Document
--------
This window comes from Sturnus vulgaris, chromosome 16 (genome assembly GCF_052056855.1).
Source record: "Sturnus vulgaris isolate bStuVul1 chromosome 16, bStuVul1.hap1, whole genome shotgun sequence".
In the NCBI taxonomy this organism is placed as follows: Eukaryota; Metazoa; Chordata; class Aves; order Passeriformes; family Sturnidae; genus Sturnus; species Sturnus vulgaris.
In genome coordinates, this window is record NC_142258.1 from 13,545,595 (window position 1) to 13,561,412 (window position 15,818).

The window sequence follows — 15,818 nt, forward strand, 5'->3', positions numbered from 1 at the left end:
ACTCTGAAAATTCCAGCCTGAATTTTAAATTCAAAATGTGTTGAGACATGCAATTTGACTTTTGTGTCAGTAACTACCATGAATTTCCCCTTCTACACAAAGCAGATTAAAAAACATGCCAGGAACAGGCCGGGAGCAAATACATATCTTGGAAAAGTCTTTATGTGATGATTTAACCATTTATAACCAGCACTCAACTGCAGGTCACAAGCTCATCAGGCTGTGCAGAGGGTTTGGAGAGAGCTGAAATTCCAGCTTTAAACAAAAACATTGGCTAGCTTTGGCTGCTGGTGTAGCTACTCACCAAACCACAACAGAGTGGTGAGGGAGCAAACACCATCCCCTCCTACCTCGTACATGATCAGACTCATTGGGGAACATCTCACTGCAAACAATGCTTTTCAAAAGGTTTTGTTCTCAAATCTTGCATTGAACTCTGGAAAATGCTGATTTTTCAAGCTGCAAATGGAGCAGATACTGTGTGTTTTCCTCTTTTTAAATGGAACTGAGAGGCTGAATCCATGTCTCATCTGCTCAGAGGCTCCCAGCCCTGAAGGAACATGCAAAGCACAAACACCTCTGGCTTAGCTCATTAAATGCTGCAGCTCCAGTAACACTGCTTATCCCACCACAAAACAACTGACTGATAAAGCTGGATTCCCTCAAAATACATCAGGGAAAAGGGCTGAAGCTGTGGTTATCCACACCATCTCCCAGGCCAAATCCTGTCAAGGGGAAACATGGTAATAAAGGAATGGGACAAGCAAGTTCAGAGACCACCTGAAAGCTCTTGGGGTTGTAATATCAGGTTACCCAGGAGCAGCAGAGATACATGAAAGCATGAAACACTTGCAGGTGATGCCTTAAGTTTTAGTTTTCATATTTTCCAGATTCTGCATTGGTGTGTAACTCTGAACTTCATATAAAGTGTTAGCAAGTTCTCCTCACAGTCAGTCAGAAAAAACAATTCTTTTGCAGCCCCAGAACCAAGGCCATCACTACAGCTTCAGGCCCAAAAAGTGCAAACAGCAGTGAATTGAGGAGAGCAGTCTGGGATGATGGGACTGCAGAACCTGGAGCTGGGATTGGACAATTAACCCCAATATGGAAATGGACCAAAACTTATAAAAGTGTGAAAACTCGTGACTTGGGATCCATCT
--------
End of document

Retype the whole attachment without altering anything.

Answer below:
This window comes from Sturnus vulgaris, chromosome 16 (genome assembly GCF_052056855.1).
Source record: "Sturnus vulgaris isolate bStuVul1 chromosome 16, bStuVul1.hap1, whole genome shotgun sequence".
In the NCBI taxonomy this organism is placed as follows: Eukaryota; Metazoa; Chordata; class Aves; order Passeriformes; family Sturnidae; genus Sturnus; species Sturnus vulgaris.
In genome coordinates, this window is record NC_142258.1 from 13,545,595 (window position 1) to 13,561,412 (window position 15,818).

The window sequence follows — 15,818 nt, forward strand, 5'->3', positions numbered from 1 at the left end:
ACTCTGAAAATTCCAGCCTGAATTTTAAATTCAAAATGTGTTGAGACATGCAATTTGACTTTTGTGTCAGTAACTACCATGAATTTCCCCTTCTACACAAAGCAGATTAAAAAACATGCCAGGAACAGGCCGGGAGCAAATACATATCTTGGAAAAGTCTTTATGTGATGATTTAACCATTTATAACCAGCACTCAACTGCAGGTCACAAGCTCATCAGGCTGTGCAGAGGGTTTGGAGAGAGCTGAAATTCCAGCTTTAAACAAAAACATTGGCTAGCTTTGGCTGCTGGTGTAGCTACTCACCAAACCACAACAGAGTGGTGAGGGAGCAAACACCATCCCCTCCTACCTCGTACATGATCAGACTCATTGGGGAACATCTCACTGCAAACAATGCTTTTCAAAAGGTTTTGTTCTCAAATCTTGCATTGAACTCTGGAAAATGCTGATTTTTCAAGCTGCAAATGGAGCAGATACTGTGTGTTTTCCTCTTTTTAAATGGAACTGAGAGGCTGAATCCATGTCTCATCTGCTCAGAGGCTCCCAGCCCTGAAGGAACATGCAAAGCACAAACACCTCTGGCTTAGCTCATTAAATGCTGCAGCTCCAGTAACACTGCTTATCCCACCACAAAACAACTGACTGATAAAGCTGGATTCCCTCAAAATACATCAGGGAAAAGGGCTGAAGCTGTGGTTATCCACACCATCTCCCAGGCCAAATCCTGTCAAGGGGAAACATGGTAATAAAGGAATGGGACAAGCAAGTTCAGAGACCACCTGAAAGCTCTTGGGGTTGTAATATCAGGTTACCCAGGAGCAGCAGAGATACATGAAAGCATGAAACACTTGCAGGTGATGCCTTAAGTTTTAGTTTTCATATTTTCCAGATTCTGCATTGGTGTGTAACTCTGAACTTCATATAAAGTGTTAGCAAGTTCTCCTCACAGTCAGTCAGAAAAAACAATTCTTTTGCAGCCCCAGAACCAAGGCCATCACTACAGCTTCAGGCCCAAAAAGTGCAAACAGCAGTGAATTGAGGAGAGCAGTCTGGGATGATGGGACTGCAGAACCTGGAGCTGGGATTGGACAATTAACCCCAATATGGAAATGGACCAAAACTTATAAAAGTGTGAAAACTCGTGACTTGGGATCCATCT